Helium is the most stable element in the periodic table and it is slightly alone in this respect as it does not react or burn with any other elements, it has the lowest melting and boiling points which contributes to its popularity in so many areas.
Helium has many uses, and one of the most popular being inflating balloons at birthday parties, it does have more important roles to play; MRIs use helium to cool their superconducting magnets to ensure a steadier magnetic field is created. Helium is also used in particle physics research as a useful conductor of energy, and to cool down thermographic cameras so they become more sensitive to minor fluctuations in temperature.
These and many other applications of the most inert element are under threat due to a growing shortage of helium. At the Oxford Centre for Human Brain Activity they have had to halt their research because of the shortage and these problems are due to continue.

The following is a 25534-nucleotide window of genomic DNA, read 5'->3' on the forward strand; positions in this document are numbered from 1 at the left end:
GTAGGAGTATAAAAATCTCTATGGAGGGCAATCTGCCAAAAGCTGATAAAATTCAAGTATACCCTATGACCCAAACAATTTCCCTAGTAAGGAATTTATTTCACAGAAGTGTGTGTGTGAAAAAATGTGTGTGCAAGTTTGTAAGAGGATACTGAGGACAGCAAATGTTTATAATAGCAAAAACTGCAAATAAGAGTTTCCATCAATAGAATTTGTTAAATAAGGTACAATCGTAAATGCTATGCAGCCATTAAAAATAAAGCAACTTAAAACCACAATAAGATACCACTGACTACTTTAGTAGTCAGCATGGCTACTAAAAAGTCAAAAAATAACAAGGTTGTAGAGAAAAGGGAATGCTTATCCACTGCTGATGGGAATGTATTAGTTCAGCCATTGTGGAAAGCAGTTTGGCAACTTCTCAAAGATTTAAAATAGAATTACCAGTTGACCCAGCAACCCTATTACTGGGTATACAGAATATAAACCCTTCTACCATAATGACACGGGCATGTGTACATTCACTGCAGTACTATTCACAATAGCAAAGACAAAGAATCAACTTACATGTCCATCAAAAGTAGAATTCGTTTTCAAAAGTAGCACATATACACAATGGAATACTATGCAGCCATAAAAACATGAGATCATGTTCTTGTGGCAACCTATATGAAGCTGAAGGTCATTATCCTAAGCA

The problem stems from the US, who used to be the biggest helium supplier, but recent privatization of the industry has led to a mass sell-off, of the countries helium reserves. This sell-off has had a knock on effect to the global helium market throwing it in to flux with serious problems resulting in supply and demand.
Solutions are being sought, but with little intervention we are looking at less than 50 years of resource, and with no suitable alternative to get down to absolute zero we are faced with a big problem across many devices and applications.